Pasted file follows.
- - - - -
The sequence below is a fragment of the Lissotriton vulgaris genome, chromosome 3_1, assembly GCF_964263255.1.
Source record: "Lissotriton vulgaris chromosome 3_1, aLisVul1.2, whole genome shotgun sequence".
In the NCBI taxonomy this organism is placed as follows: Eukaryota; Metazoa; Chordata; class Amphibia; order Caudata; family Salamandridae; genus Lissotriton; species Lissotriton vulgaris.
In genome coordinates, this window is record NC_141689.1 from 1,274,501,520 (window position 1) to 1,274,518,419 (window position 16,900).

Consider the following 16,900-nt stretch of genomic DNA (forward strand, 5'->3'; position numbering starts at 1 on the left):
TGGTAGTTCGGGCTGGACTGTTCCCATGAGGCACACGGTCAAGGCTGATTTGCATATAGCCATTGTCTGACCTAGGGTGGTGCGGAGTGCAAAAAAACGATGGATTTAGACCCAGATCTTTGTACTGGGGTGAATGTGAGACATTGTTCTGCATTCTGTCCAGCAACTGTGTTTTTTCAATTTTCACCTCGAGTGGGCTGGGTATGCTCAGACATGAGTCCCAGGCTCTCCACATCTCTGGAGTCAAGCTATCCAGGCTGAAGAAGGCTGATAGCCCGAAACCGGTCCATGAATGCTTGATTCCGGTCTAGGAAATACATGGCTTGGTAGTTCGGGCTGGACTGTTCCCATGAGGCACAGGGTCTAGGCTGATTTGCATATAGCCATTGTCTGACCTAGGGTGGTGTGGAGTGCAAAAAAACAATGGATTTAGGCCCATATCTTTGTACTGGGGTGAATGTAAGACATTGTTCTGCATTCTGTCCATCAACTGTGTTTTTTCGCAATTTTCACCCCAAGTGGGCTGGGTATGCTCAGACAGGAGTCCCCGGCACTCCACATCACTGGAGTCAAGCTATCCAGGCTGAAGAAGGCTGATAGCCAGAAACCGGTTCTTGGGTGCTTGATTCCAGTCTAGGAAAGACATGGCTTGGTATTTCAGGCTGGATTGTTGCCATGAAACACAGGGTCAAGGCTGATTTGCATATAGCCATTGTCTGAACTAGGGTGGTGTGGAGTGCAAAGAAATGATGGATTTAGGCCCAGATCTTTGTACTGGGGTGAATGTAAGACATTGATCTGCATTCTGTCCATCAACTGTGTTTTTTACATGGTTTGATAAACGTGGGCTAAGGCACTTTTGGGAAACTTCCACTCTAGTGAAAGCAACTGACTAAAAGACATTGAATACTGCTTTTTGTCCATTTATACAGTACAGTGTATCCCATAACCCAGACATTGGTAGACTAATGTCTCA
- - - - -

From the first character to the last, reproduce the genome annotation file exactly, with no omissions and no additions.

The sequence below is a fragment of the Lissotriton vulgaris genome, chromosome 3_1, assembly GCF_964263255.1.
Source record: "Lissotriton vulgaris chromosome 3_1, aLisVul1.2, whole genome shotgun sequence".
In the NCBI taxonomy this organism is placed as follows: Eukaryota; Metazoa; Chordata; class Amphibia; order Caudata; family Salamandridae; genus Lissotriton; species Lissotriton vulgaris.
In genome coordinates, this window is record NC_141689.1 from 1,274,501,520 (window position 1) to 1,274,518,419 (window position 16,900).

Consider the following 16,900-nt stretch of genomic DNA (forward strand, 5'->3'; position numbering starts at 1 on the left):
TGGTAGTTCGGGCTGGACTGTTCCCATGAGGCACACGGTCAAGGCTGATTTGCATATAGCCATTGTCTGACCTAGGGTGGTGCGGAGTGCAAAAAAACGATGGATTTAGACCCAGATCTTTGTACTGGGGTGAATGTGAGACATTGTTCTGCATTCTGTCCAGCAACTGTGTTTTTTCAATTTTCACCTCGAGTGGGCTGGGTATGCTCAGACATGAGTCCCAGGCTCTCCACATCTCTGGAGTCAAGCTATCCAGGCTGAAGAAGGCTGATAGCCCGAAACCGGTCCATGAATGCTTGATTCCGGTCTAGGAAATACATGGCTTGGTAGTTCGGGCTGGACTGTTCCCATGAGGCACAGGGTCTAGGCTGATTTGCATATAGCCATTGTCTGACCTAGGGTGGTGTGGAGTGCAAAAAAACAATGGATTTAGGCCCATATCTTTGTACTGGGGTGAATGTAAGACATTGTTCTGCATTCTGTCCATCAACTGTGTTTTTTCGCAATTTTCACCCCAAGTGGGCTGGGTATGCTCAGACAGGAGTCCCCGGCACTCCACATCACTGGAGTCAAGCTATCCAGGCTGAAGAAGGCTGATAGCCAGAAACCGGTTCTTGGGTGCTTGATTCCAGTCTAGGAAAGACATGGCTTGGTATTTCAGGCTGGATTGTTGCCATGAAACACAGGGTCAAGGCTGATTTGCATATAGCCATTGTCTGAACTAGGGTGGTGTGGAGTGCAAAGAAATGATGGATTTAGGCCCAGATCTTTGTACTGGGGTGAATGTAAGACATTGATCTGCATTCTGTCCATCAACTGTGTTTTTTACATGGTTTGATAAACGTGGGCTAAGGCACTTTTGGGAAACTTCCACTCTAGTGAAAGCAACTGACTAAAAGACATTGAATACTGCTTTTTGTCCATTTATACAGTACAGTGTATCCCATAACCCAGACATTGGTAGACTAATGTCTCA